Governor Okezie Ikpeazu of Abia State in this interview speaks about the Abia Economic city, a hub expected to create over 200,000 jobs at take-off. The initiative is also expected to be a rallying economic point of global reference due to its proposed planning. Charles Ajunwa and Ahamefula Ogbu bring the excerpts:
What do you think is the place of education in leadership and has your education impeded or aided your job as a governor?
No. Education is a tool; it is a device. Whatever happens, the aim of leadership is to solve problems. Whatever problems you must identify it and there is a process which entails that you don’t have all the resources and time to deal with the issues. You deal with issues with limited resources and time frame. So, that leaves you with developing a process and procedure that would enable you to achieve those results. A leader must be courageous enough to be visionary. If you ask me today in Abia what I have to say is my greatest achievement, I am not going to say things a politician would like to say; like I was the first to build a flyover or roads or any other thing. But I have been able to reverse the drift from private to public schools by making sure that though I inherited 141,000 pupils in 2015, today, I have 611,000 in public schools. How did we do it in three years? That is where the power of deep thinking and analysis is. I have a certain road called Faulks Road which had not been in use for these past years, but today this particular road has been opened. Not only did I use a good contractor, I insisted that the site engineer must come from The Netherlands who did a six and a half kilometres tunnel to take water to the waterside. So, this is the thoroughness of thinking and tenacity irrespective of what people will say. Most of our people don’t bequeath legacies that are futuristic. Today, I am from the south-east and i am pushing for the Enyimba Economic Zone. In the entire south-east, we don’t have such. It is not a coincidence that it is coming to Abia, but it is a product of deep thinking and planning. This project will blossom and create 200,000 jobs because of the sheer enormity of the positive effects on my people. I see the concomitant impact on the life of my people and area. I know my people who want to create things; all you need to do is to make them neighbours to people who are actively manufacturing, don’t make them neighbours of those counting money. If an Abia man is to succeed, make him a neighbour of someone who is actively manufacturing and you will see him fabricate that machine somewhere and start producing. So in doing this, I needed to be futuristic, I didn’t need to be an election politician but I want to be politician for development.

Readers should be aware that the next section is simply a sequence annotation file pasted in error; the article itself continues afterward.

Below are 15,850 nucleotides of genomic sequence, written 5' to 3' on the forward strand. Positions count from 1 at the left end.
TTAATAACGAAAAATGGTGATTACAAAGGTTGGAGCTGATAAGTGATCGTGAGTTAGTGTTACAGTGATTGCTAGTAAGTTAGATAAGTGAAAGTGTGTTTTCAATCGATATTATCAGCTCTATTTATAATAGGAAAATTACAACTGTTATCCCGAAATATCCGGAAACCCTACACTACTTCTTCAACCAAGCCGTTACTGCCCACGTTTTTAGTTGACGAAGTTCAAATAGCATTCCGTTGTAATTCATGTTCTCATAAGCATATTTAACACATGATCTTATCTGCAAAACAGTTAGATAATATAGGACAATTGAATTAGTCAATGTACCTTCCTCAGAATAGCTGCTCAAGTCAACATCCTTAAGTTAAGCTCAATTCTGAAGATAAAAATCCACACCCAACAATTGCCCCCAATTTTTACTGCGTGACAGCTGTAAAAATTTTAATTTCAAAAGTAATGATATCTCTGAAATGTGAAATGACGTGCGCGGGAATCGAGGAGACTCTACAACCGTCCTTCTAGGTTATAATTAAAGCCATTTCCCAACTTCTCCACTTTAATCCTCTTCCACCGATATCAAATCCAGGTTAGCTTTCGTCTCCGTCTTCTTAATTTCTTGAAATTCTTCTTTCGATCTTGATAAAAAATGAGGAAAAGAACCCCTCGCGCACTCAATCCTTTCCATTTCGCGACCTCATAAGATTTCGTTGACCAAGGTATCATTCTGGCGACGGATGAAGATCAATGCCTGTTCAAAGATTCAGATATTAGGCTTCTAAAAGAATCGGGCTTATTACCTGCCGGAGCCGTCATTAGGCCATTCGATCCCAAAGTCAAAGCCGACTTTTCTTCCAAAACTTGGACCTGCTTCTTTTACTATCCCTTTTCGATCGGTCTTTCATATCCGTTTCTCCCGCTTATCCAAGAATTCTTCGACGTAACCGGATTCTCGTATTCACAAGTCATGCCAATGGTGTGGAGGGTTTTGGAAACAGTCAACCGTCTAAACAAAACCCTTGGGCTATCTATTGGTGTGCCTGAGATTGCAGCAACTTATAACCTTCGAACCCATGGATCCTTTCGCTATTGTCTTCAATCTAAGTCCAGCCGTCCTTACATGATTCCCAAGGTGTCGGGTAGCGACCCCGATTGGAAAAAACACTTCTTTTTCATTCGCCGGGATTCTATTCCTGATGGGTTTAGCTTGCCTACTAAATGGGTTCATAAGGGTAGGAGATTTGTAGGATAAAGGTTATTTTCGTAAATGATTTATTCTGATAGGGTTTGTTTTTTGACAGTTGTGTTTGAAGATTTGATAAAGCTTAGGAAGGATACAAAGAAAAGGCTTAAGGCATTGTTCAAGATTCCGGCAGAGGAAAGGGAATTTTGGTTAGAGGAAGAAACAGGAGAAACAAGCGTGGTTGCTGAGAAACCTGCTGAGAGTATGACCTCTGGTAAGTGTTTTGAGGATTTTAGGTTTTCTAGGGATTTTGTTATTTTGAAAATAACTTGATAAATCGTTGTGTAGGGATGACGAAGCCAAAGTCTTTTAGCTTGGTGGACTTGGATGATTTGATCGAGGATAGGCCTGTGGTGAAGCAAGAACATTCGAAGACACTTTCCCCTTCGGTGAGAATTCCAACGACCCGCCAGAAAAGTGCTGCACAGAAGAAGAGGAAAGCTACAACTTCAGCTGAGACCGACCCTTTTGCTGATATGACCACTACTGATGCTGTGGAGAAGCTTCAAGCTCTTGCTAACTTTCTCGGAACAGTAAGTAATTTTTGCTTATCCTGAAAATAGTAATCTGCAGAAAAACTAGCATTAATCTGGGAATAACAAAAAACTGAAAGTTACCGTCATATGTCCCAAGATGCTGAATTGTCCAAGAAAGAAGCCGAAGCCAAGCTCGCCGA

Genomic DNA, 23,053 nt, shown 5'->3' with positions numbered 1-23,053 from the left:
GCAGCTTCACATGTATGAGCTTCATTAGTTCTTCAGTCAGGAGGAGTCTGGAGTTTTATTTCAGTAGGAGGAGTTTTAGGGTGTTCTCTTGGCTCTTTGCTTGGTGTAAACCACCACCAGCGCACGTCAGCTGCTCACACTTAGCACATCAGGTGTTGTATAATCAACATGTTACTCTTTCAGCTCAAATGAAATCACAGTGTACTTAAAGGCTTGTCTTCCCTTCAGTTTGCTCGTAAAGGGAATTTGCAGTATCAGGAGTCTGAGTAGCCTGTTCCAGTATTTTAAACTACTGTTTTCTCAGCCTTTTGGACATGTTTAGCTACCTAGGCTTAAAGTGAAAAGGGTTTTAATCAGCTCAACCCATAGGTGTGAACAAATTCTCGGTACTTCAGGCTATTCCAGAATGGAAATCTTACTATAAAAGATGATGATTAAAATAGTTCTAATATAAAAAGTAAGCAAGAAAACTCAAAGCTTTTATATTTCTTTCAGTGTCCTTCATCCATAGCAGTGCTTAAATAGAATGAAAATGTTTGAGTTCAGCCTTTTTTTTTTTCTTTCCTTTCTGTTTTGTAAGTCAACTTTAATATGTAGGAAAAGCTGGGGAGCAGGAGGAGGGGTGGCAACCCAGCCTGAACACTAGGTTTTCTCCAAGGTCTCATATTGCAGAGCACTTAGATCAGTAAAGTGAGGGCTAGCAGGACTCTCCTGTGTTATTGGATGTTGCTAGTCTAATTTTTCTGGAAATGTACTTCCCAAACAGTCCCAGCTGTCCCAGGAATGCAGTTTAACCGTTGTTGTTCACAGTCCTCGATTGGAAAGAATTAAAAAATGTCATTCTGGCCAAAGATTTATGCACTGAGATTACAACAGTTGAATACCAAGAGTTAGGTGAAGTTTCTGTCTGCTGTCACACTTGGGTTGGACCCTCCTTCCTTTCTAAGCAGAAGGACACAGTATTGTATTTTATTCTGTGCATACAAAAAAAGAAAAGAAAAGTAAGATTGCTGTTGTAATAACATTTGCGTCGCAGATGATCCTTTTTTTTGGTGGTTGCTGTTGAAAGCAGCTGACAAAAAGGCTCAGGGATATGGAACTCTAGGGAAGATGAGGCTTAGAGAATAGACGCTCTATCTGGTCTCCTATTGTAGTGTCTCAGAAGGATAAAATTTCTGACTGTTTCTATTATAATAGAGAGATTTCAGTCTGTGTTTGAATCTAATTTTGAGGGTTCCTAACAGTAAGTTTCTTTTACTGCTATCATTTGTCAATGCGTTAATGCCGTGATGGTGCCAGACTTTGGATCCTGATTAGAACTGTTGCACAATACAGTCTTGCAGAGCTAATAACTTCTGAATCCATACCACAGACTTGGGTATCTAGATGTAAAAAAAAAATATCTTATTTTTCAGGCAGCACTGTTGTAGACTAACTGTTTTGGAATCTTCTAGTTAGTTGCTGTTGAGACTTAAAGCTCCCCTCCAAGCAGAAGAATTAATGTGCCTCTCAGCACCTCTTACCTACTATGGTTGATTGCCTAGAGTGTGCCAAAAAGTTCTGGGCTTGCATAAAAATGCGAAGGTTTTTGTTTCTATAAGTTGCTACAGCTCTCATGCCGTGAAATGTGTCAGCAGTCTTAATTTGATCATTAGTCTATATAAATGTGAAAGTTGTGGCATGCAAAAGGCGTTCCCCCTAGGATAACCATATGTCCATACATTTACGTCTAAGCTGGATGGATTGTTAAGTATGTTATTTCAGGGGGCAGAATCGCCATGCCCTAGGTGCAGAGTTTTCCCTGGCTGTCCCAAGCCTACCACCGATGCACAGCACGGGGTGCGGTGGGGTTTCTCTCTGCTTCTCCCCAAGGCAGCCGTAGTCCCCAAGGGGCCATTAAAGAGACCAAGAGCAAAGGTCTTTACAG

Did you form a requisite team that drew up the plans, research and survey for the Enyimba Economic City and where would you want it to be after incubation stage?
First of all, we studied models of development. We studied Singapore, Dubai and other models of development and we said what is it that we are not doing right here. The first thing is that a leader that wants to create something unique and remarkable and profound must divest himself of any interest that is pecuniary and we said this thing must be private sector-driven and I must not be seen on the driving seat. It must have profit motive and be competitive in nature and it must bear the signature of being excellent. So, we said let us go and see those who had a hand in the concept design of the development model of Dubai and Singapore and we got Subarajuran to come and look at the Enyimba Economic City, this is the land area, what do we make out of it. For over two years they were going back and forth, that is why today if you put Enyimba Economic City side by side with economic cities around Africa, people will go for Enyimba City because the foundation is strong and they will see the consultants that did the work. I am saying, if you are serious about creating something of world-class standards, you do not care the cost. I think those private sector persons that are involved in the scheme must have spent over $200 million trying to set it up. I have been very actively involved in the marketing of Enyimba Economic City, some of the anchor investors that are coming are already in Abia. I am sure the President will do the ground-breaking before the elections. So, they find it irresistible because they see that we have established a city that if you do 140 kilometres you are already in Cameroon. It is at the centre of everywhere. If you do 60 kilometres in any direction, you are in all parts of the south-east and most part of the south-south. So, it is going to be a major hub and it is 30 minutes away from the seaports and it has a River Port that we are dredging seriously.